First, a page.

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Washington Duties of Prosecuting Attorneys, Referendum 24 (1942)

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The Washington Duties of Prosecuting Attorneys Act, also known as Referendum 24, was on the November 3, 1942 ballot in Washington as a veto referendum, where it was defeated, thus overturning the legislation. The measure would have forbidden prosecuting attorneys to give advise to a grand jury.[1]

Election results

Washington Referendum 24 (1942)
ResultVotesPercentage
Defeatedd No148,43956.43%
Yes 114,603 43.57%

Election results via: Washington Secretary of State

Text of measure

The language appeared on the ballot as:[1]

This text is quoted verbatim from the original source. Any inconsistencies are attributed to the original source.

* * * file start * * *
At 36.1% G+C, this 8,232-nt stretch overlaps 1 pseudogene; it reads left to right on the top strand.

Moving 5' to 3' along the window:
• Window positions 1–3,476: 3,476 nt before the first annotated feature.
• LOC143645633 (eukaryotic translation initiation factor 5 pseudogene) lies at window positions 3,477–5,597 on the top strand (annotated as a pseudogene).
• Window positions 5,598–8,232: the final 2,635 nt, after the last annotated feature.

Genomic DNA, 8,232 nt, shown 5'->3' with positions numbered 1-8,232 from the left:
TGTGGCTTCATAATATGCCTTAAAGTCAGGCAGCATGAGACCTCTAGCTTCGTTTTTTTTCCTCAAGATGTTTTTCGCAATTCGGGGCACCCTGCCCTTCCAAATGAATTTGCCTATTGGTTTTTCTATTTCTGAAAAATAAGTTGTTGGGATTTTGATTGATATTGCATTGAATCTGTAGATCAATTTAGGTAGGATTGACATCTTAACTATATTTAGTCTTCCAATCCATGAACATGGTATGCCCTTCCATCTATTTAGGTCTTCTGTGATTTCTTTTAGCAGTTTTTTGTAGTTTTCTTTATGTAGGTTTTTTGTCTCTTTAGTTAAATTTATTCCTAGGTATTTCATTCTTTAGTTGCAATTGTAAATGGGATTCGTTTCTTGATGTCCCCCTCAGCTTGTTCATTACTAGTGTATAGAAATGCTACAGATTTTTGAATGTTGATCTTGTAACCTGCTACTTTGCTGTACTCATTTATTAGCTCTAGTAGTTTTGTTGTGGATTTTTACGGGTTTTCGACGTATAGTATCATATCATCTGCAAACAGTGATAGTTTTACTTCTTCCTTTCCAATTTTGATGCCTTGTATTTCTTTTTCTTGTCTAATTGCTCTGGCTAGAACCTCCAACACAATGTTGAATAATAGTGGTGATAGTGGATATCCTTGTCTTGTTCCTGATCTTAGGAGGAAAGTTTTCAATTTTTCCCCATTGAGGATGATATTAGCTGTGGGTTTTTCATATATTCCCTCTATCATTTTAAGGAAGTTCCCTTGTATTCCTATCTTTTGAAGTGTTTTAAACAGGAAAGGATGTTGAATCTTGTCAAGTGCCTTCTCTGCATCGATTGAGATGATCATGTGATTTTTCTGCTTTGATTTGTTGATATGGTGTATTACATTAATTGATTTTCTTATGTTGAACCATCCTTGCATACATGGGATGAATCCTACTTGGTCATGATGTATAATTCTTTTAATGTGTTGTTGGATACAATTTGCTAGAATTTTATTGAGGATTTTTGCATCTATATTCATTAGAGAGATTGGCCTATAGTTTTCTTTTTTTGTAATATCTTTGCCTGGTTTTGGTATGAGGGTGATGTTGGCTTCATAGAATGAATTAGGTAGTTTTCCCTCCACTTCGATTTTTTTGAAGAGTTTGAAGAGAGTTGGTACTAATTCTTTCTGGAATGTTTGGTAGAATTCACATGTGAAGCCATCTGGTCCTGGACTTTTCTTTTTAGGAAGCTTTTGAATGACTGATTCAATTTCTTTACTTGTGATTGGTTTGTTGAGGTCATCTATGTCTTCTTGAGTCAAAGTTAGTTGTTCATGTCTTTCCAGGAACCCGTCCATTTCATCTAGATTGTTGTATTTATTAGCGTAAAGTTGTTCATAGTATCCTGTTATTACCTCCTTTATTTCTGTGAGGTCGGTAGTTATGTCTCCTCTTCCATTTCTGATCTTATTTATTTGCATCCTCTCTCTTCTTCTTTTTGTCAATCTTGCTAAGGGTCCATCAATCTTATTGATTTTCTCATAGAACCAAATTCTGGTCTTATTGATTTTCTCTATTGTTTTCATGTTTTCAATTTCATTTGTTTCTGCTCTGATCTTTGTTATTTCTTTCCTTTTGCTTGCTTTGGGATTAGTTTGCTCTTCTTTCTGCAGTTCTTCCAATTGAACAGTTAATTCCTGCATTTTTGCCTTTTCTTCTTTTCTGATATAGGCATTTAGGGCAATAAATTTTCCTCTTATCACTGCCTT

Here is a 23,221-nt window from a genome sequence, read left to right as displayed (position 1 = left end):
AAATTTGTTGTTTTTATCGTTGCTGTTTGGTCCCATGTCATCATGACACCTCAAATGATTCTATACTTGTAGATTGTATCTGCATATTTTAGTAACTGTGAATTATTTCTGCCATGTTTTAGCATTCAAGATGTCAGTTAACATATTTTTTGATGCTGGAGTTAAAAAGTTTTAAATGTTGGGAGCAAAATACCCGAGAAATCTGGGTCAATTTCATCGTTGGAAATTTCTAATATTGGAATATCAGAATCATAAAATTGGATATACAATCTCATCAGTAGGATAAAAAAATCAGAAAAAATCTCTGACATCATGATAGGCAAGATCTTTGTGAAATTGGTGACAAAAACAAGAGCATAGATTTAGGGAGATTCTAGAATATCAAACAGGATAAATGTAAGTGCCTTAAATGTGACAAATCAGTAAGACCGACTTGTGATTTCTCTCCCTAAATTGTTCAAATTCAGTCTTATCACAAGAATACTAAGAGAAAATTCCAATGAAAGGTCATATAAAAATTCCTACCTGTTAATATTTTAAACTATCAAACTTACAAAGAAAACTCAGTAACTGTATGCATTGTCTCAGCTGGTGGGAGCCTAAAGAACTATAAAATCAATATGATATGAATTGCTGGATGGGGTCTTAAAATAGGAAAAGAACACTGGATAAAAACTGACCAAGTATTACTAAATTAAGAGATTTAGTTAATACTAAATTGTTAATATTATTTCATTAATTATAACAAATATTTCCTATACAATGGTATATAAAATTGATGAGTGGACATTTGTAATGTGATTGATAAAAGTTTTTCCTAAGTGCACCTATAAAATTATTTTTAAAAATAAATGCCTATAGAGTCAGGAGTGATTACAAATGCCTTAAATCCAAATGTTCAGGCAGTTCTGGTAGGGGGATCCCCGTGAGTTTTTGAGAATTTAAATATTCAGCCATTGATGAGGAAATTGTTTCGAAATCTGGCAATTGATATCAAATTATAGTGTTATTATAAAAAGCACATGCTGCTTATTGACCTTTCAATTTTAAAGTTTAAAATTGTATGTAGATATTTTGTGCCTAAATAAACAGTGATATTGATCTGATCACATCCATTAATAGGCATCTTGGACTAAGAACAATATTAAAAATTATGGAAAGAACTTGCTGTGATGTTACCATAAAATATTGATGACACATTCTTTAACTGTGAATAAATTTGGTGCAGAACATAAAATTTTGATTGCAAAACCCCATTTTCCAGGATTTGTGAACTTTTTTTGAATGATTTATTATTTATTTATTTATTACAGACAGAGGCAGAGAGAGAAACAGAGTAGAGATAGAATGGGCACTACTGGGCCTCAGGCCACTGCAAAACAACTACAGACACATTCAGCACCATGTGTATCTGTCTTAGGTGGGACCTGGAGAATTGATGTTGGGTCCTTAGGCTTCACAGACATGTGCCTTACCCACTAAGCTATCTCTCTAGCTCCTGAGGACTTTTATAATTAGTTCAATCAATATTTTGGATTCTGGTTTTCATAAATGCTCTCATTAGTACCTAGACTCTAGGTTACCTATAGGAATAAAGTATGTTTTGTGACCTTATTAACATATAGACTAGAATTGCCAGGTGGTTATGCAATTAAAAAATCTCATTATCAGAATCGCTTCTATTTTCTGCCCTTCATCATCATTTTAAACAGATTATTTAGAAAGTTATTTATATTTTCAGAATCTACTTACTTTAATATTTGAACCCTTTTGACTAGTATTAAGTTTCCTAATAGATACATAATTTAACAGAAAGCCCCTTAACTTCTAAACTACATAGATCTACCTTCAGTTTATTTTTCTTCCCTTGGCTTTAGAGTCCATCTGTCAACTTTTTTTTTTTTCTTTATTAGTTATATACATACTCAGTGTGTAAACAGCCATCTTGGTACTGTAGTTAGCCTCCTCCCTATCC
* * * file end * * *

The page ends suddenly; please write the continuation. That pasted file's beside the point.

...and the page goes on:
An Act relating to the duties of prosecuting attorneys; providing that they shall no longer attend and appear before or give advice to grand juries except in cases where the calling of the grand jury has been initiated by the prosectuing attorney; and amending section 4136 of Remington's Revised Statutes.

Path to the ballot

Referendum 24 was filed on April 16, 1941. Signatures were submitted on to qualify it for the ballot. The measure was placed on the ballot as provided for by the state constitution.[2]

See also

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